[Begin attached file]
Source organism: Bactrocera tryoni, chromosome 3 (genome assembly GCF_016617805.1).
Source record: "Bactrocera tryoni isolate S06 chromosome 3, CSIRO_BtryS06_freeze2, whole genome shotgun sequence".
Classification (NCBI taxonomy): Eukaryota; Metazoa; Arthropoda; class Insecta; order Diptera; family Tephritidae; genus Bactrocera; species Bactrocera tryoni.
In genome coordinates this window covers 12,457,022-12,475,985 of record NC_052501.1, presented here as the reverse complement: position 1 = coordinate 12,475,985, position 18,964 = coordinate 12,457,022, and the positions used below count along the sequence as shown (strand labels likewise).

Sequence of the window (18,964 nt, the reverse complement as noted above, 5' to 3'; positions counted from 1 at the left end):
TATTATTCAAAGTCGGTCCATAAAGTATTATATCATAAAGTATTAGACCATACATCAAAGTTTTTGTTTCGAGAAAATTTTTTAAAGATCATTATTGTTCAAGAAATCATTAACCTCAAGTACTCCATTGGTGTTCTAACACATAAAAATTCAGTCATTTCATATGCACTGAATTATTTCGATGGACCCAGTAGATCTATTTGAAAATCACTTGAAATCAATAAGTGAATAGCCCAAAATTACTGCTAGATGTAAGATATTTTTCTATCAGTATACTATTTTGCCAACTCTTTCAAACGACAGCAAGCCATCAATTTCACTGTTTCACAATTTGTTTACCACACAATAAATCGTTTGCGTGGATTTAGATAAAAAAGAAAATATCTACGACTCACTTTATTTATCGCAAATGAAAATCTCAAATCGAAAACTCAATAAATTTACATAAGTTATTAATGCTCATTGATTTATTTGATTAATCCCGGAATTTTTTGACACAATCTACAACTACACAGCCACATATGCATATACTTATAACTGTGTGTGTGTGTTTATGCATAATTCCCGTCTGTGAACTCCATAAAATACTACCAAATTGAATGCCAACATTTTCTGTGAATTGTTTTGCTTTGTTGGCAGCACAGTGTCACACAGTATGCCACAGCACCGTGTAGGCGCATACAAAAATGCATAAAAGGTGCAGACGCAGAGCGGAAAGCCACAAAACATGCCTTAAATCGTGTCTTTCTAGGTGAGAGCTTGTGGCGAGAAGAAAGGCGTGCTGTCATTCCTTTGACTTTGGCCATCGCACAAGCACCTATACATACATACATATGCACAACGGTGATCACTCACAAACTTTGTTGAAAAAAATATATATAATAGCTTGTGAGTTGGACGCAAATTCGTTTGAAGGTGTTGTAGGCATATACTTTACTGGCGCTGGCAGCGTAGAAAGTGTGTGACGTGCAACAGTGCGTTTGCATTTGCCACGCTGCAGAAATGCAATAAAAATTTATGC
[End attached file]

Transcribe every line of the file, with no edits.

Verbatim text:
Source organism: Bactrocera tryoni, chromosome 3 (genome assembly GCF_016617805.1).
Source record: "Bactrocera tryoni isolate S06 chromosome 3, CSIRO_BtryS06_freeze2, whole genome shotgun sequence".
Classification (NCBI taxonomy): Eukaryota; Metazoa; Arthropoda; class Insecta; order Diptera; family Tephritidae; genus Bactrocera; species Bactrocera tryoni.
In genome coordinates this window covers 12,457,022-12,475,985 of record NC_052501.1, presented here as the reverse complement: position 1 = coordinate 12,475,985, position 18,964 = coordinate 12,457,022, and the positions used below count along the sequence as shown (strand labels likewise).

Sequence of the window (18,964 nt, the reverse complement as noted above, 5' to 3'; positions counted from 1 at the left end):
TATTATTCAAAGTCGGTCCATAAAGTATTATATCATAAAGTATTAGACCATACATCAAAGTTTTTGTTTCGAGAAAATTTTTTAAAGATCATTATTGTTCAAGAAATCATTAACCTCAAGTACTCCATTGGTGTTCTAACACATAAAAATTCAGTCATTTCATATGCACTGAATTATTTCGATGGACCCAGTAGATCTATTTGAAAATCACTTGAAATCAATAAGTGAATAGCCCAAAATTACTGCTAGATGTAAGATATTTTTCTATCAGTATACTATTTTGCCAACTCTTTCAAACGACAGCAAGCCATCAATTTCACTGTTTCACAATTTGTTTACCACACAATAAATCGTTTGCGTGGATTTAGATAAAAAAGAAAATATCTACGACTCACTTTATTTATCGCAAATGAAAATCTCAAATCGAAAACTCAATAAATTTACATAAGTTATTAATGCTCATTGATTTATTTGATTAATCCCGGAATTTTTTGACACAATCTACAACTACACAGCCACATATGCATATACTTATAACTGTGTGTGTGTGTTTATGCATAATTCCCGTCTGTGAACTCCATAAAATACTACCAAATTGAATGCCAACATTTTCTGTGAATTGTTTTGCTTTGTTGGCAGCACAGTGTCACACAGTATGCCACAGCACCGTGTAGGCGCATACAAAAATGCATAAAAGGTGCAGACGCAGAGCGGAAAGCCACAAAACATGCCTTAAATCGTGTCTTTCTAGGTGAGAGCTTGTGGCGAGAAGAAAGGCGTGCTGTCATTCCTTTGACTTTGGCCATCGCACAAGCACCTATACATACATACATATGCACAACGGTGATCACTCACAAACTTTGTTGAAAAAAATATATATAATAGCTTGTGAGTTGGACGCAAATTCGTTTGAAGGTGTTGTAGGCATATACTTTACTGGCGCTGGCAGCGTAGAAAGTGTGTGACGTGCAACAGTGCGTTTGCATTTGCCACGCTGCAGAAATGCAATAAAAATTTATGC